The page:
Ritual Experience

Honorius paraded through Rome as if triumphant in battles against his enemies, Alaric and Gildo.  By the early fifth century, the triumphal route had long neglected to include the culminating progression up the Capitoline Hill.  Instead, Christian objections to the old tradition of sacrificing at Jupiter’s Capitoline temple led Honorius to conclude the ritual by addressing the populace from the rostra and meeting with senators at the Senate House.[1] Avoiding the Capitoline Hill had characterized ritual triumphs decades before Honorius’ victory celebration in Rome.[2] After the cessation of sacrifices on the hill as a feature of the triumph, an influential senator, Vettius Agorius Praetextatus, restored in 367 the Portico of the Consenting Gods located on that hill’s slope.   Dismayed at the prevailing neglect of the Capitol, Praetextatus moved statues from the interior chambers to outdoor spots in front of the columns and thereby exposed the formerly hidden images of the gods.[3] The portico’s inscription on the frieze attests to the “inviolable statues of the consenting gods with all their adornments at this site.”[4] By allowing the portico to provide a backdrop for the legally sanctioned public events of late antiquity, Praetextatus revived memories of lapsed triumphs ascending the Capitoline Hill.[5] The aristocratic Praetextatus even conducted his own procession to the top of the Capitol with magistrates parading before him, according to the bitter reaction written in a letter by Jerome.[6] Yet, Praetextatus reinstated honors to the pagan statues once tainted by secrecy, exhibiting them in full public view to minimize Christian objections to illicit pagan ceremonies.  Since Honorius did not lead the procession up the Capitoline Hill, he emphasized the dichotomy between memories of paganism embedded in the hill and the political connotations of the Forum’s paved assembly spots, where the emperor did march.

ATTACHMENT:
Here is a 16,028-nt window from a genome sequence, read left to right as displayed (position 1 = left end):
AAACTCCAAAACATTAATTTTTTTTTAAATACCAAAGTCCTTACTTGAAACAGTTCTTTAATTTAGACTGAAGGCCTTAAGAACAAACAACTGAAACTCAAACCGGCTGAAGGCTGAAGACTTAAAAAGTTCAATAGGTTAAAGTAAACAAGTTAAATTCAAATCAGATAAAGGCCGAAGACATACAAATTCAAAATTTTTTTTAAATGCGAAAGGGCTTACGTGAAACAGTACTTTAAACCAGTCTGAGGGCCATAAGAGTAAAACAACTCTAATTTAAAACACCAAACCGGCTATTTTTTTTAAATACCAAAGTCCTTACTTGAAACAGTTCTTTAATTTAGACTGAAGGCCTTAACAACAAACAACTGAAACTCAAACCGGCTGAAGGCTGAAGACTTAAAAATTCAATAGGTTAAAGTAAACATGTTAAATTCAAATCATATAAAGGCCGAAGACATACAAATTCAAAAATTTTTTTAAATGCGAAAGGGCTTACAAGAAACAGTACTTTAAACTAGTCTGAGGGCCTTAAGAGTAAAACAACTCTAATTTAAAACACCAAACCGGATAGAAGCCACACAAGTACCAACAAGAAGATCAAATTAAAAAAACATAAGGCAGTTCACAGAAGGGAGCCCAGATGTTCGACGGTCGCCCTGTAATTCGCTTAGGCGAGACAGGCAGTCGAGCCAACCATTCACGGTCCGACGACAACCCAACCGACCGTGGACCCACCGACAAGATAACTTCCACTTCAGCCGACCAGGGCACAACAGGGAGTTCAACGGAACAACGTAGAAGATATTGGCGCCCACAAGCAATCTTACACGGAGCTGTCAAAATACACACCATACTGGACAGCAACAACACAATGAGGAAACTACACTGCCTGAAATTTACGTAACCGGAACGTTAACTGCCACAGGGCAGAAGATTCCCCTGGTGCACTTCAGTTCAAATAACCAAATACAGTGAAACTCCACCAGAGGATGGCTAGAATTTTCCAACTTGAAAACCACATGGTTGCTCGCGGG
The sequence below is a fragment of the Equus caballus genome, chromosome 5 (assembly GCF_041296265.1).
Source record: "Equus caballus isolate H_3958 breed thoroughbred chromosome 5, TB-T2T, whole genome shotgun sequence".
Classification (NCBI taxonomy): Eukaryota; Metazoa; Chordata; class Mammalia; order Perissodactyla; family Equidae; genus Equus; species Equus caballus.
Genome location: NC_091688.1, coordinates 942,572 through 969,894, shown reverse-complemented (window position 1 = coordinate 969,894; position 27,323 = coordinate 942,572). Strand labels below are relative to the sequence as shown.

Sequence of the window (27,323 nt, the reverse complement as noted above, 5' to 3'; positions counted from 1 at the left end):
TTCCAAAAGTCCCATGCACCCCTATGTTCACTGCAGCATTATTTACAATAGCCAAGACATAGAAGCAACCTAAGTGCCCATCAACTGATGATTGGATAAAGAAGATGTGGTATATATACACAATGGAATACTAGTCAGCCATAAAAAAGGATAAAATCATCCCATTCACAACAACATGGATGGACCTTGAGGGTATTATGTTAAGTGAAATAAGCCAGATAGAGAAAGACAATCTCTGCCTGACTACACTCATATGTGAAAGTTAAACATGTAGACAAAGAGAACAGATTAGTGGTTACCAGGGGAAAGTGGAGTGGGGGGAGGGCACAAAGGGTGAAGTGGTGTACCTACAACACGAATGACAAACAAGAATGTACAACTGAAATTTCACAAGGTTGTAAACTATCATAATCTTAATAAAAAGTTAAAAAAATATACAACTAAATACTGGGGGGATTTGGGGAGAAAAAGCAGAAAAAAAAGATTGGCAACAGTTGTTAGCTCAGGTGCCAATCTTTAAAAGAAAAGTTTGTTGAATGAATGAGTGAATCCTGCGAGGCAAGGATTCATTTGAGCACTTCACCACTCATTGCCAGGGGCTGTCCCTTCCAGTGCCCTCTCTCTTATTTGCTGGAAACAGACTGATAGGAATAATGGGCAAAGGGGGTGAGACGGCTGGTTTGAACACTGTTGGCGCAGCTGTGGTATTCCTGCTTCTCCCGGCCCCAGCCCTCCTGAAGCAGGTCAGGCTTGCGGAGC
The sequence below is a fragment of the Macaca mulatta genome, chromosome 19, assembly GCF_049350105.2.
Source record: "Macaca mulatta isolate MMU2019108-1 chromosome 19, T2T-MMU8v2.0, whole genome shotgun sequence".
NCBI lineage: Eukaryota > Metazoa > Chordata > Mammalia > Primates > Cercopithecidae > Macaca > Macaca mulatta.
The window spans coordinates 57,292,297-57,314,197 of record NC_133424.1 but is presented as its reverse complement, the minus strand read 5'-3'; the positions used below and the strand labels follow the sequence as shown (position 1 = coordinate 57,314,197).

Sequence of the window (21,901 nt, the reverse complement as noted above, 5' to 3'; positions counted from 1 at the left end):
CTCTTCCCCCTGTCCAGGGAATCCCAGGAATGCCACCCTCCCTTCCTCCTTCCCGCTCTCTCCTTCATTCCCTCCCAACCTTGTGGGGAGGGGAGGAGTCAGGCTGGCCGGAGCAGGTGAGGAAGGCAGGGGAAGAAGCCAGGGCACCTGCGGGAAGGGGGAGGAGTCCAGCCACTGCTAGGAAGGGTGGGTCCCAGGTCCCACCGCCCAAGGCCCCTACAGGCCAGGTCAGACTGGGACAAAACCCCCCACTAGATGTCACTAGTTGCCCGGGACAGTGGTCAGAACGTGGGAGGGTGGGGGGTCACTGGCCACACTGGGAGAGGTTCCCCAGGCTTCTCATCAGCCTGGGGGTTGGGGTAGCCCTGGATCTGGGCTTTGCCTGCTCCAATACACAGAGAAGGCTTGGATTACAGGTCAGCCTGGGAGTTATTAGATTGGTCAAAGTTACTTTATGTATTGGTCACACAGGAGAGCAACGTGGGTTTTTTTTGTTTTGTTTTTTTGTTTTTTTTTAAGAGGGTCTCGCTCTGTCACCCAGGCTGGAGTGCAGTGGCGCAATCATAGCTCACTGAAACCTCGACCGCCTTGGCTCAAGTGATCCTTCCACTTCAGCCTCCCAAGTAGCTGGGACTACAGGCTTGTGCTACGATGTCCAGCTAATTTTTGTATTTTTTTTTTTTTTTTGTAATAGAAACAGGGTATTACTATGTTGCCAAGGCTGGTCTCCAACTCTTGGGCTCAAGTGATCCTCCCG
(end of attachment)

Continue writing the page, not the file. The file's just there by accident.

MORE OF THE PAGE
1. [1] Claudian, VI. Cons., 587-591.
  2. [2] Augusto Fraschetti, La conversione da Roma pagana a Roma cristiana (Rome:  Editori Laterza, 1999), 9-75; Sabine MacCormack, “Change and Continuity in Late Antiquity:  The Ceremony of Adventus,” Historia 21 (1972): 721-752; eadem, Art and Ceremony in Late Antiquity (Berkeley and Los Angeles:  University of California Press, 1981).
  3. [3] Majastina Kahlos, Vettius Agorius Praetextatus:  A Senatorial Life In-between (Rome:  Institutum Romani Finlandiae, 2002), 91-93; Giuseppe Nieddu, “Il portico degli Dei Consenti,” Bollettino d’Arte  71 (1986):  37-52.
  4. [4] CIL.VI.102:  [deorum c]ONSENTIUM SACROSANCTA SIMULACRA CUM OMNI LO[ci totius adornatio]NE CULTU . . . . 
  5. [5] The legal performance of civic rituals well into the fifth century CE, as opposed to those forbidden rites that involved pagan sacrifice, can be deduced from the continuance of the Lupercalia into the 490s, when Pope Gelasius I (492-496) condemned the practice, C. Pomarès, Gélase Ier:  Lettre contre les Lupercales et dix-huit messes du sacramentaire léonien  (Paris:  Éditions du Cerf, 1959) 162-176.
  6. [6] Epist. 23.2-3; letter to Marcella written in 384.